Dr. Greene’s Answer:
Lumps of one kind or another are a common reason for a visit to the doctor’s office. The lump might be in the neck (that the parents suspect is just a swollen gland), in the knee (that the parents think is from sliding into third base last month), or under the nipple (that the parents hope is due to puberty). I often enjoy seeing parents with these concerns in my own office. Sometimes the parents feel that they shouldn’t even bother their doctor with this because it’s probably normal. But underneath these hopeful, at-home diagnoses lies a common fear–it might be a tumor!
Most lumps in children are not cancerous and are not serious. Thankfully, childhood cancer is uncommon. But parents’ fears are not unfounded. Childhood breast cancer is quite rare, but it certainly does occur, even in boys. In males of all ages, breast cancer accounts for less than 1% of all cancers (American Surgeon, 1999; 65:250–253). But if it is your son, any chance of cancer seems too much. And a lump might be the first sign noticed.
Breast lumps in children often give rise to two immediate fears–Could it be a tumor? Or could something be going wrong with puberty? (A third fear–Will my child be teased?–arises if the first two turn out to be no problem.)
I’ll give you some guidelines for when to be concerned about a breast lump and when you can relax.
Puberty is a time of dramatic changes in the body, especially in the reproductive system. These transformations are brought about by surges of complex and precisely balanced hormones. The last time your 12-year-old had these tides of hormones was when he was a newborn–but then the hormones were yours. Coursing through his blood, your hormones matured his lungs, made him ready for life in the big outside world, and along the way may have given him baby acne and breast enlargement–even nipples that leaked milk. This precious newborn season was gone in a blink.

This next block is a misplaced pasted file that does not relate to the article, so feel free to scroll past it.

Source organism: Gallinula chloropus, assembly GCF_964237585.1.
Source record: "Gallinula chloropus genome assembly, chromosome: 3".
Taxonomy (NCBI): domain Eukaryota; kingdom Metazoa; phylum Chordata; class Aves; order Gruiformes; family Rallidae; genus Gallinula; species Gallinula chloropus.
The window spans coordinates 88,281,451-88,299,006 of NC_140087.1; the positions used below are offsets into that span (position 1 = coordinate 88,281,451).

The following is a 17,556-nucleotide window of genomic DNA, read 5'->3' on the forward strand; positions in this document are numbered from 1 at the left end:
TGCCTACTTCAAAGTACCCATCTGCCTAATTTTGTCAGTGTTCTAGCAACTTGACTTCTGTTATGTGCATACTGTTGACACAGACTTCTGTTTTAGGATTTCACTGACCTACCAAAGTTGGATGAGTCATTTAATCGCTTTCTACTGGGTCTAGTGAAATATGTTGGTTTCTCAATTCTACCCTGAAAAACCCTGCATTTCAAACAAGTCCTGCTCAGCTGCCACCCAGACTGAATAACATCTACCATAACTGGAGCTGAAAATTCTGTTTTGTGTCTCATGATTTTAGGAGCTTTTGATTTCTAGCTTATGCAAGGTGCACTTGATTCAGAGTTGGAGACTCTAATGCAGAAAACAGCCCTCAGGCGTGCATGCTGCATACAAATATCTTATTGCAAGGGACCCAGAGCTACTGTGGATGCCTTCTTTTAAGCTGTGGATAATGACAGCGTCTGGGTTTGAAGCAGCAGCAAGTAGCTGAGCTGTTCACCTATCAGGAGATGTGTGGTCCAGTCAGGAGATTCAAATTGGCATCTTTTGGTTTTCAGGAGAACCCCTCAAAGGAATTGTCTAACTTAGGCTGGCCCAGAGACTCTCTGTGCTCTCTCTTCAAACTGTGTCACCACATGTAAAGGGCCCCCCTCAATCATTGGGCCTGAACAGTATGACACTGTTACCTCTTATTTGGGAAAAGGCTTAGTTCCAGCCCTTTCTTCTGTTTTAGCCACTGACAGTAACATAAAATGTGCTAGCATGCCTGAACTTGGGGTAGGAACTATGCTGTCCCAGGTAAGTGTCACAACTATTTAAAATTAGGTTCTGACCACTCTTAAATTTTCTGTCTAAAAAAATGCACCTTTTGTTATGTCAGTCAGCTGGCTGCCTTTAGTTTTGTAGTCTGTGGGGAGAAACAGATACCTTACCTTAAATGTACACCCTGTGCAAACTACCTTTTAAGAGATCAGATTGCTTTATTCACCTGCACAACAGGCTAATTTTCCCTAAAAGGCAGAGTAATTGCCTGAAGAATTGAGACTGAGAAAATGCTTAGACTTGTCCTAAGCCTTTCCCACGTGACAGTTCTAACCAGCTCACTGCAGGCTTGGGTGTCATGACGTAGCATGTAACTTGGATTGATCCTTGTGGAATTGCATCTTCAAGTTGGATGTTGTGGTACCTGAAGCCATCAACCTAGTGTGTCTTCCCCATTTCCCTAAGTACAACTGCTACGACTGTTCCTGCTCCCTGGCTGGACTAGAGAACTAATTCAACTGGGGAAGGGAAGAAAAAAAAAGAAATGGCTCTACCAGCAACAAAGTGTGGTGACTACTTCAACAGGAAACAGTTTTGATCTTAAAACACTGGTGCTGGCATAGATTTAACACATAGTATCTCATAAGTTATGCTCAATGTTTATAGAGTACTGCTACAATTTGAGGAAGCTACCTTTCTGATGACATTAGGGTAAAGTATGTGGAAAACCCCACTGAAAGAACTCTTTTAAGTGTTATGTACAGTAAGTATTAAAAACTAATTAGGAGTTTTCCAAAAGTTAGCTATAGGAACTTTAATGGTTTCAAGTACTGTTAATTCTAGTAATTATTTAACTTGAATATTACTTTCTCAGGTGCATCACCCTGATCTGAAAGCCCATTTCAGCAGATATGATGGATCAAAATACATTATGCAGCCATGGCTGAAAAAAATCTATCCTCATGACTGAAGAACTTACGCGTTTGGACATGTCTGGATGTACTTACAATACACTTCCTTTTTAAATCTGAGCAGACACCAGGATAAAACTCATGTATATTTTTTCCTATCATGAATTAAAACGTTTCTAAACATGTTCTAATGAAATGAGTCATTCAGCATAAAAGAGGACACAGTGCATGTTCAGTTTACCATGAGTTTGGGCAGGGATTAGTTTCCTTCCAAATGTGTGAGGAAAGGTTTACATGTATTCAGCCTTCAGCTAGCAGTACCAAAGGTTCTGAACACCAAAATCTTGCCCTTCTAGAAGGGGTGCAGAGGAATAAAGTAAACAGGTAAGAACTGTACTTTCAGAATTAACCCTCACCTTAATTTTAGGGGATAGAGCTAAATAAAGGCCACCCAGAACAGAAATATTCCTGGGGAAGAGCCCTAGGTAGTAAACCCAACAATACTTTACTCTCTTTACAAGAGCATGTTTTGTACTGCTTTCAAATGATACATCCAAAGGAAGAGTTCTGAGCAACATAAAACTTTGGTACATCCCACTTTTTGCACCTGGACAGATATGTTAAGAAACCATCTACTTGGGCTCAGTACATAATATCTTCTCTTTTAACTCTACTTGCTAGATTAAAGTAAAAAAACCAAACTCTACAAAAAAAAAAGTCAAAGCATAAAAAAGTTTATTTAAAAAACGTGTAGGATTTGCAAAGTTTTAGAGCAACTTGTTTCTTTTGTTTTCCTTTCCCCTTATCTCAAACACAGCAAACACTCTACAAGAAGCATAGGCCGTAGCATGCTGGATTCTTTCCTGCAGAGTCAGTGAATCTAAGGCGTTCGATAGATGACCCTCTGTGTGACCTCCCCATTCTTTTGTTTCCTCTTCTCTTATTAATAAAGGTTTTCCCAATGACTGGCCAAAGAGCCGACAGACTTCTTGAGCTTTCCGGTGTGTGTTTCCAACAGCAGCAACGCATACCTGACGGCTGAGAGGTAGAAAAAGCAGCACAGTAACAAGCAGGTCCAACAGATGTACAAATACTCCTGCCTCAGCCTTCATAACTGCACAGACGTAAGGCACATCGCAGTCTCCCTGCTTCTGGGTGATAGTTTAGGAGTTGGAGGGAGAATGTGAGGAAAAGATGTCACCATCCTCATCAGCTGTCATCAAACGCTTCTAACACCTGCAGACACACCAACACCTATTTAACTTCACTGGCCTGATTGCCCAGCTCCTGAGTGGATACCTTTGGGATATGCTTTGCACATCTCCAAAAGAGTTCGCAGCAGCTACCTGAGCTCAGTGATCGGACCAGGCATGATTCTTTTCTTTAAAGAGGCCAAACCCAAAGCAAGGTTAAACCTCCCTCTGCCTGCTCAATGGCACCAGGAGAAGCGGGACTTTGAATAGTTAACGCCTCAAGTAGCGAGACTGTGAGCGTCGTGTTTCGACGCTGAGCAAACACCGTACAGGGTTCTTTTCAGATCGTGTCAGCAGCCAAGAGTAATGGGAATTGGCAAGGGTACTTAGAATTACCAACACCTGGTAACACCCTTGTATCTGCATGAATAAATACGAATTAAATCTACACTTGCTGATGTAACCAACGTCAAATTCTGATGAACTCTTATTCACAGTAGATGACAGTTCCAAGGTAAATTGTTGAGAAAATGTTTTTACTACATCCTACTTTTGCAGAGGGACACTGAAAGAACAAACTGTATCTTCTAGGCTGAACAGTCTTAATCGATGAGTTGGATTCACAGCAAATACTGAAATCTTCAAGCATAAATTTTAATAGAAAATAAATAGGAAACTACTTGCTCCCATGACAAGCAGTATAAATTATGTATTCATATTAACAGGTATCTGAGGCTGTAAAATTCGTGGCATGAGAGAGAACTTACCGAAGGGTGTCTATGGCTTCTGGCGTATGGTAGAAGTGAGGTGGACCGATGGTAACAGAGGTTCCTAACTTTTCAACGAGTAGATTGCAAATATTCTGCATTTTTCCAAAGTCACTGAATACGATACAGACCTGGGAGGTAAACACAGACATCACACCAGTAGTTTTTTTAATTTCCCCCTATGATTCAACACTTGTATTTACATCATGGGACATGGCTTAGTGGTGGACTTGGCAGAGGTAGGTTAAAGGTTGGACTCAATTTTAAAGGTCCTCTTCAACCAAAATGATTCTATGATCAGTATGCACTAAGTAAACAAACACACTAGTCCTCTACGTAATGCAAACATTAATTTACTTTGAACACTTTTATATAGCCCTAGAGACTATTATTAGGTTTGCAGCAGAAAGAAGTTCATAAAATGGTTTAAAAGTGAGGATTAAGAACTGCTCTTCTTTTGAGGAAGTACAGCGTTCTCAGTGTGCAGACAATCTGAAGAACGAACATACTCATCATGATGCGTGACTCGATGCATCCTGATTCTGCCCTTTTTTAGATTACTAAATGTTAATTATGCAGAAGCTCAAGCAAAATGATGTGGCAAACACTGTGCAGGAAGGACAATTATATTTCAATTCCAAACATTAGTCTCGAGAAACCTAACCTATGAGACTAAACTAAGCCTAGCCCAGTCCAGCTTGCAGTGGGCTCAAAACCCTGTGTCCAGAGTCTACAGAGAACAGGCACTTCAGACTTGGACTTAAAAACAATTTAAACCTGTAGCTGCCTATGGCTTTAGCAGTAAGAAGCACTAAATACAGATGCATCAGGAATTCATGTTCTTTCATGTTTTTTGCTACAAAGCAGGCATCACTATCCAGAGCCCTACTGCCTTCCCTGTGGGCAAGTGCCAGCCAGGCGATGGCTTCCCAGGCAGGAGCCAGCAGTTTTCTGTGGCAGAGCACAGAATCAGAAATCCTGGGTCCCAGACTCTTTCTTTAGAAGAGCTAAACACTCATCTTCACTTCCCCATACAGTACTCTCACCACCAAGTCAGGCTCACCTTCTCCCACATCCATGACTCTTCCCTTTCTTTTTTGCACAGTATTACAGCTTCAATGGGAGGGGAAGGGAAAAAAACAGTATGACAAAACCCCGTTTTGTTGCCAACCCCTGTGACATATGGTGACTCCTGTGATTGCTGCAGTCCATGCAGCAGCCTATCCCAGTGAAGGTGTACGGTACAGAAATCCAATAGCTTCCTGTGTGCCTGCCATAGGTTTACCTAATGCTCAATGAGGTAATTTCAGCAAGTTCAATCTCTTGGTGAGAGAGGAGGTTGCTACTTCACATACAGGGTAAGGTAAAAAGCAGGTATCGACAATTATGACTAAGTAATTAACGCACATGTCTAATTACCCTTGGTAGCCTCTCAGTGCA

Now your 12-year-old is making surges of these same hormones on his own as his body turns into an adult’s–a miracle not unlike when you helped turn his body into a newborn’s.
There are five stages of the changes that occur during puberty, called Tanner stages or Sexual Maturity Rating (SMR) stages. Breast lumps in boys are common during SMR 3 and SMR 4.
In boys, SMR 3 usually begins at about age 12 or 13 years and lasts a year or so, although it can be normal in our culture to begin as early as 10 years or as late as 14.9 years, according to Tanner (Journal of Pediatrics, 1985; 107:317). SMR 3 is the time when the testes get clearly larger, the penis gets noticeably longer (then thicker in SMR 4), and the pubic hair (though still small in amount) gets darker and starts to curl.
Sperm is first produced during SMR 3.
Boys grow at their fastest during SMR 3 and SMR 4 (girls get their growth spurts earlier). With your son, you’re probably seeing him outgrow his beginning-of-the-year school clothes already–especially his shoes. During SMR 3, the feet and hands usually grow first, then the arms and legs, and finally the trunk–giving them that adorable adolescent gawky look (don’t tell my 12-year-old son I said that).
SMR 3 also marks the beginning of significant underarm perspiration (the odor, as you’ve probably noticed, can start much earlier).
And teenage acne usually begins at SMR 3, continuing on until the end of puberty.
In newborns, baby acne and breast buds often occur at about the same time. In the same way, many adolescent boys develop gynecomastia–true mammary breast tissue in a male–during SMR 3. The firm lump may occur under only one nipple, under both nipples, or under the two at different rates or sizes. The lumps are often tender when they are growing the fastest. In at least 90% of kids, these will go away on their own. They may disappear as quickly as in a few months, but it is not unusual for them to last up to 2 years (Nelson Textbook of Pediatrics, WB Saunders, 1996). In some children, they may persist without being a problem. Gynecomastia occurs in at least 40% to 60% of boys (Fortschritte der Medizin, 1998; 116:23–26).